21 Section 5 How we consider character information This section explains how we consider information that applicants and registrants declare about their character. In this section we use you to refer to both applicants and registrants. Information that we consider We look at a number of pieces of information when making decisions about an applicant s character. These include: the information provided on the character reference; whether the applicant has declared any convictions or cautions; whether another regulator or professional body has made a decision about the applicant; and any other information which might be relevant such as disciplinary action taken by an employer. When we make decisions about a registrant s character, we look at: any information that the registrant has declared on their registration renewal form; or any information that the registrant has passed to us through self-referral. Issues the panel considers When making decisions about character, we are considering whether your behaviour in the past means you can practise in a way which does not put the public at risk or affect public confidence in you or your profession. The information you give us about your character when you are applying for or renewing your registration will be considered by a registration panel. Please see the section on page 9 for more information about registration panels. When you give us information about your character at any time other than through the registration application or renewal process we will consider the information. If it is serious, we will refer it to our Fitness to Practise Department for them to consider. Giving us information in this way is called a self-referral. We consider self-referrals in this way to make sure that the management, investigation and decisions made about self-referral cases are consistent with the other decisions our panels make through our fitness to practise process. Please see the section on page 12 for information about the self-referral process. When someone declares a conviction or caution, we do not re-examine the nature of the evidence or retry the case. If you are an applicant, the registration panel considers the effect it will have on your application for registration. If you are a registrant, our panels will consider the effect it will have on your registration. They may look at whether the conviction or caution affects public confidence in your profession. Whether information about your character is considered by a registration panel, or through our fitness to practise process if you have made a self-referral, the panel will consider only the factors relevant to your case. The panels will consider on a case-by-case basis all the information we receive, looking at the particular circumstances around the event. This means that we can only provide guidance on how we will consider the information and we cannot provide answers about what the outcome of the case will be. When looking at issues around your character, the panel may consider: the number and nature of offences or events; the seriousness of the offences or events; when and where the offences or events took place; any information you have given to help Guidance on health and character 19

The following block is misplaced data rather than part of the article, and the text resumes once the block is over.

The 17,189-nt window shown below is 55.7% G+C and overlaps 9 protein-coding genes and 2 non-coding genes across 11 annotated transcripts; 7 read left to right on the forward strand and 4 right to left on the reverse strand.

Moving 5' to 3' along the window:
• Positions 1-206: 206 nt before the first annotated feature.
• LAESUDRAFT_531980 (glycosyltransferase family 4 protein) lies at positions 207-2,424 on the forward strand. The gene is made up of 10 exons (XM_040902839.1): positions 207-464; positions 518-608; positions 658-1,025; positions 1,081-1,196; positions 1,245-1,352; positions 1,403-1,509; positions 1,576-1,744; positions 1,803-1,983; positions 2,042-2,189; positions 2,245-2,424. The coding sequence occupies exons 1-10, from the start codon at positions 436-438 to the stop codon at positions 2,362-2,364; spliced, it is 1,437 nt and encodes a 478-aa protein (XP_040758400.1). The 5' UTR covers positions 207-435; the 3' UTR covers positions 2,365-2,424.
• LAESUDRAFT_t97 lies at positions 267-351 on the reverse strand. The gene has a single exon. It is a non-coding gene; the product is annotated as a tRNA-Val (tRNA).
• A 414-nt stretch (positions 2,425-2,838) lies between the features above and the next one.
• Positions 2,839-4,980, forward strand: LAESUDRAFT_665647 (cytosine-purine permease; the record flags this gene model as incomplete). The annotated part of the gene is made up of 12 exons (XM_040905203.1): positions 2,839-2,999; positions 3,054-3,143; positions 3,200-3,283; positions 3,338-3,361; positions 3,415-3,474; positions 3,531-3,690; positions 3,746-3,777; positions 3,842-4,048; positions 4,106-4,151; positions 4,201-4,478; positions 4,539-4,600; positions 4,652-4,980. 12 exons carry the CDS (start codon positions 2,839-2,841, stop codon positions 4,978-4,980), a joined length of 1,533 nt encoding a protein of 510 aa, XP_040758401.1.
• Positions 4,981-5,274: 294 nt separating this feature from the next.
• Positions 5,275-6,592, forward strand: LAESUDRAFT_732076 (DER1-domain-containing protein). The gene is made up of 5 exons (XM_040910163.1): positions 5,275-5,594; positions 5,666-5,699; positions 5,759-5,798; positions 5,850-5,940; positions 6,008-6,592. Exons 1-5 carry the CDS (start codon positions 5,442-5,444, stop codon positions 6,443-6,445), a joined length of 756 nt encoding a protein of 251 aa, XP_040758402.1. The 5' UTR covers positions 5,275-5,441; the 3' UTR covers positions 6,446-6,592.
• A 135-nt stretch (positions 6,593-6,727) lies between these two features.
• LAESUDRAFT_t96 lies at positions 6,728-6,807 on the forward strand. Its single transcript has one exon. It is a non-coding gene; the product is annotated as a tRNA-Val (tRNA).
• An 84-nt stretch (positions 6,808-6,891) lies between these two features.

Guidance on health and character

Guidance on health and character Guidance on health and character Who is this document for?... 2 About the structure of this document... 2 Section 1: Introduction... 4 About us (the HPC)... 4 How we are run... 5 About registration...

More information

Information for students and education providers. Guidance on conduct and ethics for students

Information for students and education providers. Guidance on conduct and ethics for students Information for students and education providers Guidance on conduct and ethics for students Contents About this document 2 Introduction 3 About this guidance 7 Guidance on conduct and ethics 10 More information

More information

A guide for employers and registrants. Managing fitness to practise

A guide for employers and registrants. Managing fitness to practise A guide for employers and registrants Managing fitness to practise Contents Introduction 1 About us (the HPC) 1 Who do we regulate? 1 Protected titles 2 Fitness to practise 2 This document 3 Managing fitness

More information

Information for registrants. Continuing professional development and your registration

Information for registrants. Continuing professional development and your registration Information for registrants Continuing professional development and your registration Contents Introduction 2 About this document 2 CPD and HCPC registration: A summary of CPD and the audit process 2 CPD

More information

Information for registrants. Continuing professional development and your registration

Information for registrants. Continuing professional development and your registration Information for registrants Continuing professional development and your registration Contents Introduction 2 About this document 2 CPD and HCPC registration: A summary of CPD and the audit process 2 CPD

More information

A guide for prospective registrants and admissions staff. A disabled person s guide to becoming a health professional

A guide for prospective registrants and admissions staff. A disabled person s guide to becoming a health professional A guide for prospective registrants and admissions staff A disabled person s guide to becoming a health professional Contents Who is this document for? 1 About the structure of this document 1 Section